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Muslim Family Day A Legacy Of 9/11 Victim

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Muslim Family Day A Legacy Of 9/11 Victim

Religion

Muslim Family Day A Legacy Of 9/11 Victim

Muslim Family Day A Legacy Of 9/11 Victim

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Muslim Family Day was launched at Six Flags Great Adventure in Jackson, N.J., in September 2000. Event organizer Tariq Amanullah died in the World Trade Center on Sept. 11, 2001. Host Liane Hansen tells how Muslim Family Day was revived and is more popular than ever.

LIANE HANSEN, host:

Today is Muslim Family Day at many Six Flags theme parks across the country, including one just outside Washington, D.C. The event is sponsored by the Islamic Circle of North America, or ICNA. This grassroots organization has been providing Islamic educational, social and charitable services to the American Muslim community for four decades and there are local chapters in cities from Atlanta, Georgia to San Francisco, California.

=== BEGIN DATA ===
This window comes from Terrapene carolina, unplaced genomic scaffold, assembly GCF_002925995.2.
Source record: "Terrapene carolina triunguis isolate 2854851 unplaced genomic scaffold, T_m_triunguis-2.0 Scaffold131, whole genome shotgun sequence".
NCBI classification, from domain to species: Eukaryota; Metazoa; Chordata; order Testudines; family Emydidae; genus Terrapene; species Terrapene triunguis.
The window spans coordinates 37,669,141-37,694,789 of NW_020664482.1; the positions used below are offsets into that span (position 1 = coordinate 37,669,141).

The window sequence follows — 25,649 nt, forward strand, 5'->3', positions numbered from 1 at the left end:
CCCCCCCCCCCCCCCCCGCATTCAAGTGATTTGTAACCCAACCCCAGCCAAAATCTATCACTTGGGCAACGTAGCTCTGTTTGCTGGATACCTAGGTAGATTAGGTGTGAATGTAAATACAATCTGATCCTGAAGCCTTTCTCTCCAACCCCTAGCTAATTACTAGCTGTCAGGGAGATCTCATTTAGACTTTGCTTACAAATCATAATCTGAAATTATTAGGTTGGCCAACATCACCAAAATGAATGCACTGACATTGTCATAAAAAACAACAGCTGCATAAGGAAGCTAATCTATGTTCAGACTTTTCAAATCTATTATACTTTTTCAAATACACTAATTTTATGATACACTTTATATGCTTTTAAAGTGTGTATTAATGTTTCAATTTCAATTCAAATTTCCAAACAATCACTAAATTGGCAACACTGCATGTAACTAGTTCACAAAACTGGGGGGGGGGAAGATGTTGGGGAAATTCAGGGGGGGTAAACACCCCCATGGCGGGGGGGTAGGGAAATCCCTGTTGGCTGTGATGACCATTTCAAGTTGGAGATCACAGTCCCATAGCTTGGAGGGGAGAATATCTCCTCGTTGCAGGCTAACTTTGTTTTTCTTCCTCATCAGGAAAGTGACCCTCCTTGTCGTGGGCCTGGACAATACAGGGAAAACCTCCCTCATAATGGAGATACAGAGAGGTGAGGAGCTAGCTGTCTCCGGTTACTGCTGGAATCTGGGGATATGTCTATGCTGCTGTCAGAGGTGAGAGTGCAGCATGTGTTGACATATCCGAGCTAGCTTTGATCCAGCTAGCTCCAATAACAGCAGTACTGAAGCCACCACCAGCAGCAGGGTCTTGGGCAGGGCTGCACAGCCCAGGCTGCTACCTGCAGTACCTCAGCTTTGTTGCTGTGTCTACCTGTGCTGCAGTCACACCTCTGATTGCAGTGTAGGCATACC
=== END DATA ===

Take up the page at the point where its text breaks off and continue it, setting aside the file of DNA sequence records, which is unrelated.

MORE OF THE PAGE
The first Muslim Family Day was held 10 years ago at the Great Adventures Park in New Jersey. But in September of 2001, one of the organizers, Tariq Amanullah, was killed. He worked on the 96th floor of the World Trade Center tower two. In 2004, a team of ICNA organizers got together to bring back Muslim Family Day and it has been held every year since.

Thousands are expected to browse through bazaars, eat halal food and, of course, ride the rides. The event coincides with Muslim families' celebration of the end of Ramadan.

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